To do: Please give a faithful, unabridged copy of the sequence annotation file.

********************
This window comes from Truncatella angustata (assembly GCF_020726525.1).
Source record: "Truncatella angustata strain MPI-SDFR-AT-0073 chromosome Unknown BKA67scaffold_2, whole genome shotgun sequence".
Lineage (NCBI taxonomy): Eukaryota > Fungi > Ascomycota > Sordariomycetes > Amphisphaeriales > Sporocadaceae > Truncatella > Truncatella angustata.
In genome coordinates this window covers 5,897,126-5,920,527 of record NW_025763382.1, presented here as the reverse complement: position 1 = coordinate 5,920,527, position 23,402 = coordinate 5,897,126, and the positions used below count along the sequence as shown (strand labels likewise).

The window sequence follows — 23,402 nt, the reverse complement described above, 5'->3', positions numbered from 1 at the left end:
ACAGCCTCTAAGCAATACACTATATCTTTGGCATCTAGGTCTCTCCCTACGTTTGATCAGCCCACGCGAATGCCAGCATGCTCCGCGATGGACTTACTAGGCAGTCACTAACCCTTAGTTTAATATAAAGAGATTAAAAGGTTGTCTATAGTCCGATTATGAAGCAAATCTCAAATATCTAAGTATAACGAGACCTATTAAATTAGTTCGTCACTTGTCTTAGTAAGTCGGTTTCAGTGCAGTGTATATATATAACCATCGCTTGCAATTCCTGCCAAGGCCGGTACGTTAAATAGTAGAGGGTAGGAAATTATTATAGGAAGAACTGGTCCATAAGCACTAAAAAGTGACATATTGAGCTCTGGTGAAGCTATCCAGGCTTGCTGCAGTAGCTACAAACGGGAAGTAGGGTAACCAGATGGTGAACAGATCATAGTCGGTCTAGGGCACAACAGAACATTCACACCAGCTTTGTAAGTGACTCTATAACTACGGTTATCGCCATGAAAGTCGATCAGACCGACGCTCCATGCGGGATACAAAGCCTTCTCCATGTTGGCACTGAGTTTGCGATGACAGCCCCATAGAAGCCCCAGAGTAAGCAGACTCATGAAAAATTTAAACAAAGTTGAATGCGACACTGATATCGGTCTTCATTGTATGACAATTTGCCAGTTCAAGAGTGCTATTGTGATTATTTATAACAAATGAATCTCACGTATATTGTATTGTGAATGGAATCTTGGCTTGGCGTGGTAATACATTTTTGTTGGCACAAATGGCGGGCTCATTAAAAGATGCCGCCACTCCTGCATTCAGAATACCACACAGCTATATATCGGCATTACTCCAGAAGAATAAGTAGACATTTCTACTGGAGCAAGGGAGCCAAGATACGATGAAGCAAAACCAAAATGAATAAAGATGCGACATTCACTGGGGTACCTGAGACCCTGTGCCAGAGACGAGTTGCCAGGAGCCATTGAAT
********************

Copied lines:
This window comes from Truncatella angustata (assembly GCF_020726525.1).
Source record: "Truncatella angustata strain MPI-SDFR-AT-0073 chromosome Unknown BKA67scaffold_2, whole genome shotgun sequence".
Lineage (NCBI taxonomy): Eukaryota > Fungi > Ascomycota > Sordariomycetes > Amphisphaeriales > Sporocadaceae > Truncatella > Truncatella angustata.
In genome coordinates this window covers 5,897,126-5,920,527 of record NW_025763382.1, presented here as the reverse complement: position 1 = coordinate 5,920,527, position 23,402 = coordinate 5,897,126, and the positions used below count along the sequence as shown (strand labels likewise).

The window sequence follows — 23,402 nt, the reverse complement described above, 5'->3', positions numbered from 1 at the left end:
ACAGCCTCTAAGCAATACACTATATCTTTGGCATCTAGGTCTCTCCCTACGTTTGATCAGCCCACGCGAATGCCAGCATGCTCCGCGATGGACTTACTAGGCAGTCACTAACCCTTAGTTTAATATAAAGAGATTAAAAGGTTGTCTATAGTCCGATTATGAAGCAAATCTCAAATATCTAAGTATAACGAGACCTATTAAATTAGTTCGTCACTTGTCTTAGTAAGTCGGTTTCAGTGCAGTGTATATATATAACCATCGCTTGCAATTCCTGCCAAGGCCGGTACGTTAAATAGTAGAGGGTAGGAAATTATTATAGGAAGAACTGGTCCATAAGCACTAAAAAGTGACATATTGAGCTCTGGTGAAGCTATCCAGGCTTGCTGCAGTAGCTACAAACGGGAAGTAGGGTAACCAGATGGTGAACAGATCATAGTCGGTCTAGGGCACAACAGAACATTCACACCAGCTTTGTAAGTGACTCTATAACTACGGTTATCGCCATGAAAGTCGATCAGACCGACGCTCCATGCGGGATACAAAGCCTTCTCCATGTTGGCACTGAGTTTGCGATGACAGCCCCATAGAAGCCCCAGAGTAAGCAGACTCATGAAAAATTTAAACAAAGTTGAATGCGACACTGATATCGGTCTTCATTGTATGACAATTTGCCAGTTCAAGAGTGCTATTGTGATTATTTATAACAAATGAATCTCACGTATATTGTATTGTGAATGGAATCTTGGCTTGGCGTGGTAATACATTTTTGTTGGCACAAATGGCGGGCTCATTAAAAGATGCCGCCACTCCTGCATTCAGAATACCACACAGCTATATATCGGCATTACTCCAGAAGAATAAGTAGACATTTCTACTGGAGCAAGGGAGCCAAGATACGATGAAGCAAAACCAAAATGAATAAAGATGCGACATTCACTGGGGTACCTGAGACCCTGTGCCAGAGACGAGTTGCCAGGAGCCATTGAAT